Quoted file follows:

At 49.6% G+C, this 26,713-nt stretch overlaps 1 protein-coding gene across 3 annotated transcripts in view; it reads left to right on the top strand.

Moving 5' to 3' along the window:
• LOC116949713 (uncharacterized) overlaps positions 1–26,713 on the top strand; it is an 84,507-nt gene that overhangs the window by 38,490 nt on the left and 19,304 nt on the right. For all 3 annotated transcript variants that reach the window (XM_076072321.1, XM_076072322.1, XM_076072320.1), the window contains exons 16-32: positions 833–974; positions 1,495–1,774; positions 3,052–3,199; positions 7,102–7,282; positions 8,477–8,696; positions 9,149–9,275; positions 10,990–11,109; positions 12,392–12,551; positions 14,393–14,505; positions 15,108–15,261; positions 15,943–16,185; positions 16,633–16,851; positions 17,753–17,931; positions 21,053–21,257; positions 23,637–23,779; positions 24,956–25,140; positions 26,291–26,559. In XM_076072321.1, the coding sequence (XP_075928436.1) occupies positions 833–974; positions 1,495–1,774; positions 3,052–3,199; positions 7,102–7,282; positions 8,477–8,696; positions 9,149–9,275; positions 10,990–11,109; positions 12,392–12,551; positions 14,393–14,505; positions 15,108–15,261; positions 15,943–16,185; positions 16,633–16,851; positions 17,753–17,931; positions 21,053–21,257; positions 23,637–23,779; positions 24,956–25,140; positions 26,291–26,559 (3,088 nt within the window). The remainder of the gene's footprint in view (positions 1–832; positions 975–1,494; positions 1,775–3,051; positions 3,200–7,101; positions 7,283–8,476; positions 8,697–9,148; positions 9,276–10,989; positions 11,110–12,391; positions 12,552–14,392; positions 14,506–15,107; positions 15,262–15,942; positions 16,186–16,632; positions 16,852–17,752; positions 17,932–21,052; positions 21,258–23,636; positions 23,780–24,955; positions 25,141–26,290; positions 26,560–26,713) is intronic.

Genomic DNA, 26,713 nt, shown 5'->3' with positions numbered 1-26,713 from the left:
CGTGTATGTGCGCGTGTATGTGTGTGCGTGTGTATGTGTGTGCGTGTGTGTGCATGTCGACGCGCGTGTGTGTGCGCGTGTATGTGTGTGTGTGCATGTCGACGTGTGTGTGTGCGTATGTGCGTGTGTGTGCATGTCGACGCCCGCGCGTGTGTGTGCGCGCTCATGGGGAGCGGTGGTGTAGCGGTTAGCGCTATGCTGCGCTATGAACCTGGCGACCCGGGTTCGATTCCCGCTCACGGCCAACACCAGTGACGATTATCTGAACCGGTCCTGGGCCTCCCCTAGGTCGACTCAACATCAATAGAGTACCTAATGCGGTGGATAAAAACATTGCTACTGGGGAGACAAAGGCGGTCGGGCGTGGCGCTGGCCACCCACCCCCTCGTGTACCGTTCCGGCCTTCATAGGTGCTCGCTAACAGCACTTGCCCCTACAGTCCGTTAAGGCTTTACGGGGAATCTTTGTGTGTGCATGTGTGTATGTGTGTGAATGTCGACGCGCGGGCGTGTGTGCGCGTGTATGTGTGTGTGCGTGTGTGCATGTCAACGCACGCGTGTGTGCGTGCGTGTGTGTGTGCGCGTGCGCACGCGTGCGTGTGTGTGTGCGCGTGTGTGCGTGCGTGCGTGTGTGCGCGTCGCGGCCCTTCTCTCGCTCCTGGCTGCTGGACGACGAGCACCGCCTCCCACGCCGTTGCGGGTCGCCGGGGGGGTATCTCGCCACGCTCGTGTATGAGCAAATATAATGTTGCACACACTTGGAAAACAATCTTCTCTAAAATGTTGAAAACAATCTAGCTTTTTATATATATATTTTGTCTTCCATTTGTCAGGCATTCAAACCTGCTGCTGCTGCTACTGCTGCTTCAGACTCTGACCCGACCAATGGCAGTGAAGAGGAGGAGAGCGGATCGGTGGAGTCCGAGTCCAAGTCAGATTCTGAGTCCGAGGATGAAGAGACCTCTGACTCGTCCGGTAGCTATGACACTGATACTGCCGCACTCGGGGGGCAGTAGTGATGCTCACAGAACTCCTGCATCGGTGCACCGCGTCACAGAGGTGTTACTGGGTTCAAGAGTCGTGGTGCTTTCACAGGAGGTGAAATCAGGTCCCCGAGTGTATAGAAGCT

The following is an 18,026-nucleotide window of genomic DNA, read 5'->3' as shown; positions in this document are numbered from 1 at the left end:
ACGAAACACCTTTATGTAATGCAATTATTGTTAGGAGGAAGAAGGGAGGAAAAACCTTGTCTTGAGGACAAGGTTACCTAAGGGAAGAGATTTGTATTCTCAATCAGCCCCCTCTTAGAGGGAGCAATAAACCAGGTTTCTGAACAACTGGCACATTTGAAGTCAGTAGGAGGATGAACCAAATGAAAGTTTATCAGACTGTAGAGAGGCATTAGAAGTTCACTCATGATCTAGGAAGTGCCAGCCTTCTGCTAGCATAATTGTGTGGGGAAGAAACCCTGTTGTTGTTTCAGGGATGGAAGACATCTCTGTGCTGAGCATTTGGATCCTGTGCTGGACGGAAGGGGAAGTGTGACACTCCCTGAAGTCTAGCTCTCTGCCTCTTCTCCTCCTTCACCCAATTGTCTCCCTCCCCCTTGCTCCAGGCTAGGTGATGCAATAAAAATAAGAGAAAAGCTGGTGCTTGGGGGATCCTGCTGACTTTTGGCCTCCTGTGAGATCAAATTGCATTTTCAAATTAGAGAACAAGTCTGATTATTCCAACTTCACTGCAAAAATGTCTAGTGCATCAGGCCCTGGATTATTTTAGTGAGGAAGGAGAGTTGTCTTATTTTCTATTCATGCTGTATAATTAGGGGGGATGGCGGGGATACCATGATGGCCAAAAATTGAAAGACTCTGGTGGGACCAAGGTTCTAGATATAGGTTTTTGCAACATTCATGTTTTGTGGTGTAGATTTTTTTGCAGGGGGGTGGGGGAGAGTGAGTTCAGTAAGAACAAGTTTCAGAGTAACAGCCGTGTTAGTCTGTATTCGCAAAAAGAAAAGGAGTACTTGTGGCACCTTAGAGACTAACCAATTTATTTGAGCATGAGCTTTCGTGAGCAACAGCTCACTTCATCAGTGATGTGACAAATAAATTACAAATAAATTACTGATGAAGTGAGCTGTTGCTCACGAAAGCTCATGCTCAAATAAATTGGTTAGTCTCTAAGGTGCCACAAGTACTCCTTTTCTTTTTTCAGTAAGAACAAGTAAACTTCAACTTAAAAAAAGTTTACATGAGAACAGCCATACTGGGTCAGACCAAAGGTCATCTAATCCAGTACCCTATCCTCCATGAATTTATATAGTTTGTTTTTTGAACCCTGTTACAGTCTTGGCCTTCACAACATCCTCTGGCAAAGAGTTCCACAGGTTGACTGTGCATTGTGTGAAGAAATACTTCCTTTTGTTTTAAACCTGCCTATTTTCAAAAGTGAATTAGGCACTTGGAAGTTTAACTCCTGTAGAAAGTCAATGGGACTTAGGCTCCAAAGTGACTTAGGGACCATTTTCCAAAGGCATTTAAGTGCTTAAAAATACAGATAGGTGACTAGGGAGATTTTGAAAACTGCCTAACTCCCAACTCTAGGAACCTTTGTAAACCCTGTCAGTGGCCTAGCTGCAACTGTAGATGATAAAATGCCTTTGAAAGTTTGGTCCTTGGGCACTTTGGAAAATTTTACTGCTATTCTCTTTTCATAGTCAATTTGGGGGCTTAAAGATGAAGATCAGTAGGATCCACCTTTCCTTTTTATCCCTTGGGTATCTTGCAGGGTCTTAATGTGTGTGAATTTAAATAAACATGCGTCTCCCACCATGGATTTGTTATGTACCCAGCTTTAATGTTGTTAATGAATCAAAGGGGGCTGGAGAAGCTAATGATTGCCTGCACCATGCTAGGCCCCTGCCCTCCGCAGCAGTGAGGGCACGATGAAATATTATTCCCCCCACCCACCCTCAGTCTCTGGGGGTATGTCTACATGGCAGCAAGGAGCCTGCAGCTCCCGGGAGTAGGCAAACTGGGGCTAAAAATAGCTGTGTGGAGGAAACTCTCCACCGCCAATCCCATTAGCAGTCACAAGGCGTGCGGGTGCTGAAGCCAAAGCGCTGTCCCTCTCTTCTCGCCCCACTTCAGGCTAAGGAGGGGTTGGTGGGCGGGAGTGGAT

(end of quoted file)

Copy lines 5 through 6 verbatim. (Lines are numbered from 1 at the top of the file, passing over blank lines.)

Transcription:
CGTGTATGTGCGCGTGTATGTGTGTGCGTGTGTATGTGTGTGCGTGTGTGTGCATGTCGACGCGCGTGTGTGTGCGCGTGTATGTGTGTGTGTGCATGTCGACGTGTGTGTGTGCGTATGTGCGTGTGTGTGCATGTCGACGCCCGCGCGTGTGTGTGCGCGCTCATGGGGAGCGGTGGTGTAGCGGTTAGCGCTATGCTGCGCTATGAACCTGGCGACCCGGGTTCGATTCCCGCTCACGGCCAACACCAGTGACGATTATCTGAACCGGTCCTGGGCCTCCCCTAGGTCGACTCAACATCAATAGAGTACCTAATGCGGTGGATAAAAACATTGCTACTGGGGAGACAAAGGCGGTCGGGCGTGGCGCTGGCCACCCACCCCCTCGTGTACCGTTCCGGCCTTCATAGGTGCTCGCTAACAGCACTTGCCCCTACAGTCCGTTAAGGCTTTACGGGGAATCTTTGTGTGTGCATGTGTGTATGTGTGTGAATGTCGACGCGCGGGCGTGTGTGCGCGTGTATGTGTGTGTGCGTGTGTGCATGTCAACGCACGCGTGTGTGCGTGCGTGTGTGTGTGCGCGTGCGCACGCGTGCGTGTGTGTGTGCGCGTGTGTGCGTGCGTGCGTGTGTGCGCGTCGCGGCCCTTCTCTCGCTCCTGGCTGCTGGACGACGAGCACCGCCTCCCACGCCGTTGCGGGTCGCCGGGGGGGTATCTCGCCACGCTCGTGTATGAGCAAATATAATGTTGCACACACTTGGAAAACAATCTTCTCTAAAATGTTGAAAACAATCTAGCTTTTTATATATATATTTTGTCTTCCATTTGTCAGGCATTCAAACCTGCTGCTGCTGCTACTGCTGCTTCAGACTCTGACCCGACCAATGGCAGTGAAGAGGAGGAGAGCGGATCGGTGGAGTCCGAGTCCAAGTCAGATTCTGAGTCCGAGGATGAAGAGACCTCTGACTCGTCCGGTAGCTATGACACTGATACTGCCGCACTCGGGGGGCAGTAGTGATGCTCACAGAACTCCTGCATCGGTGCACCGCGTCACAGAGGTGTTACTGGGTTCAAGAGTCGTGGTGCTTTCACAGGAGGTGAAATCAGGTCCCCGAGTGTATAGAAGCT

The following is an 18,026-nucleotide window of genomic DNA, read 5'->3' as shown; positions in this document are numbered from 1 at the left end: